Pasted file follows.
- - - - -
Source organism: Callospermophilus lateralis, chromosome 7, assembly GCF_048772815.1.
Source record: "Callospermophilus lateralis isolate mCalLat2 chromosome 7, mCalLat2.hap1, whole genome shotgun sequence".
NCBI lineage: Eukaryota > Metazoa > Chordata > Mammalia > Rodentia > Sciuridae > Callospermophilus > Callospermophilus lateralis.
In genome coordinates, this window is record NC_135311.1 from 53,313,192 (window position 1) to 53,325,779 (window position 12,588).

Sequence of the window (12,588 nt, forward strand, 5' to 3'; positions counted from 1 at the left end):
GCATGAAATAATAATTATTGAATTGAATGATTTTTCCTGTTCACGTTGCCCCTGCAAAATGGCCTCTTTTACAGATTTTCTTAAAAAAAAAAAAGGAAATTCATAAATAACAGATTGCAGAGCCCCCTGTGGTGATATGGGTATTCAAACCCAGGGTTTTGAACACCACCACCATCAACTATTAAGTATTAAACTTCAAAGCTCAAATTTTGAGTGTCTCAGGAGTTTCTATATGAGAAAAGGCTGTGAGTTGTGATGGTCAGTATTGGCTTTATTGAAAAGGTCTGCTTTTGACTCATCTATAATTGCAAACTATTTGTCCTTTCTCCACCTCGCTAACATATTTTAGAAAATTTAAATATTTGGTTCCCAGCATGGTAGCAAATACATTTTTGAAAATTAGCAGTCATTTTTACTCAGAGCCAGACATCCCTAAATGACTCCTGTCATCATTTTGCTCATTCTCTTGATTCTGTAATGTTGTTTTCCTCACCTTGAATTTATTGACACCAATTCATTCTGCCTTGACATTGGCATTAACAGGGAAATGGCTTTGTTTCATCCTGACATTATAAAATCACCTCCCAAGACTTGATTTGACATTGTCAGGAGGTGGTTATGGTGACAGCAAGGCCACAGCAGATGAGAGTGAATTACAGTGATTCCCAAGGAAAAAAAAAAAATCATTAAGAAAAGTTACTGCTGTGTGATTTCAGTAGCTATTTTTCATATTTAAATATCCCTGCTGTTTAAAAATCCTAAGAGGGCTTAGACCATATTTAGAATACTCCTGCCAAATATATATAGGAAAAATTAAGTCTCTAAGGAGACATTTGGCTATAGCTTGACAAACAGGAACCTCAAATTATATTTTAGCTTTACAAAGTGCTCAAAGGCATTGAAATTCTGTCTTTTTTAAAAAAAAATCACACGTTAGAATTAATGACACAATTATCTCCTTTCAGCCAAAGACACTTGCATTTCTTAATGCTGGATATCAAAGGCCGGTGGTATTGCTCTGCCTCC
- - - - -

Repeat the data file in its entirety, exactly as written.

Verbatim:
Source organism: Callospermophilus lateralis, chromosome 7, assembly GCF_048772815.1.
Source record: "Callospermophilus lateralis isolate mCalLat2 chromosome 7, mCalLat2.hap1, whole genome shotgun sequence".
NCBI lineage: Eukaryota > Metazoa > Chordata > Mammalia > Rodentia > Sciuridae > Callospermophilus > Callospermophilus lateralis.
In genome coordinates, this window is record NC_135311.1 from 53,313,192 (window position 1) to 53,325,779 (window position 12,588).

Sequence of the window (12,588 nt, forward strand, 5' to 3'; positions counted from 1 at the left end):
GCATGAAATAATAATTATTGAATTGAATGATTTTTCCTGTTCACGTTGCCCCTGCAAAATGGCCTCTTTTACAGATTTTCTTAAAAAAAAAAAAGGAAATTCATAAATAACAGATTGCAGAGCCCCCTGTGGTGATATGGGTATTCAAACCCAGGGTTTTGAACACCACCACCATCAACTATTAAGTATTAAACTTCAAAGCTCAAATTTTGAGTGTCTCAGGAGTTTCTATATGAGAAAAGGCTGTGAGTTGTGATGGTCAGTATTGGCTTTATTGAAAAGGTCTGCTTTTGACTCATCTATAATTGCAAACTATTTGTCCTTTCTCCACCTCGCTAACATATTTTAGAAAATTTAAATATTTGGTTCCCAGCATGGTAGCAAATACATTTTTGAAAATTAGCAGTCATTTTTACTCAGAGCCAGACATCCCTAAATGACTCCTGTCATCATTTTGCTCATTCTCTTGATTCTGTAATGTTGTTTTCCTCACCTTGAATTTATTGACACCAATTCATTCTGCCTTGACATTGGCATTAACAGGGAAATGGCTTTGTTTCATCCTGACATTATAAAATCACCTCCCAAGACTTGATTTGACATTGTCAGGAGGTGGTTATGGTGACAGCAAGGCCACAGCAGATGAGAGTGAATTACAGTGATTCCCAAGGAAAAAAAAAAAATCATTAAGAAAAGTTACTGCTGTGTGATTTCAGTAGCTATTTTTCATATTTAAATATCCCTGCTGTTTAAAAATCCTAAGAGGGCTTAGACCATATTTAGAATACTCCTGCCAAATATATATAGGAAAAATTAAGTCTCTAAGGAGACATTTGGCTATAGCTTGACAAACAGGAACCTCAAATTATATTTTAGCTTTACAAAGTGCTCAAAGGCATTGAAATTCTGTCTTTTTTAAAAAAAAATCACACGTTAGAATTAATGACACAATTATCTCCTTTCAGCCAAAGACACTTGCATTTCTTAATGCTGGATATCAAAGGCCGGTGGTATTGCTCTGCCTCC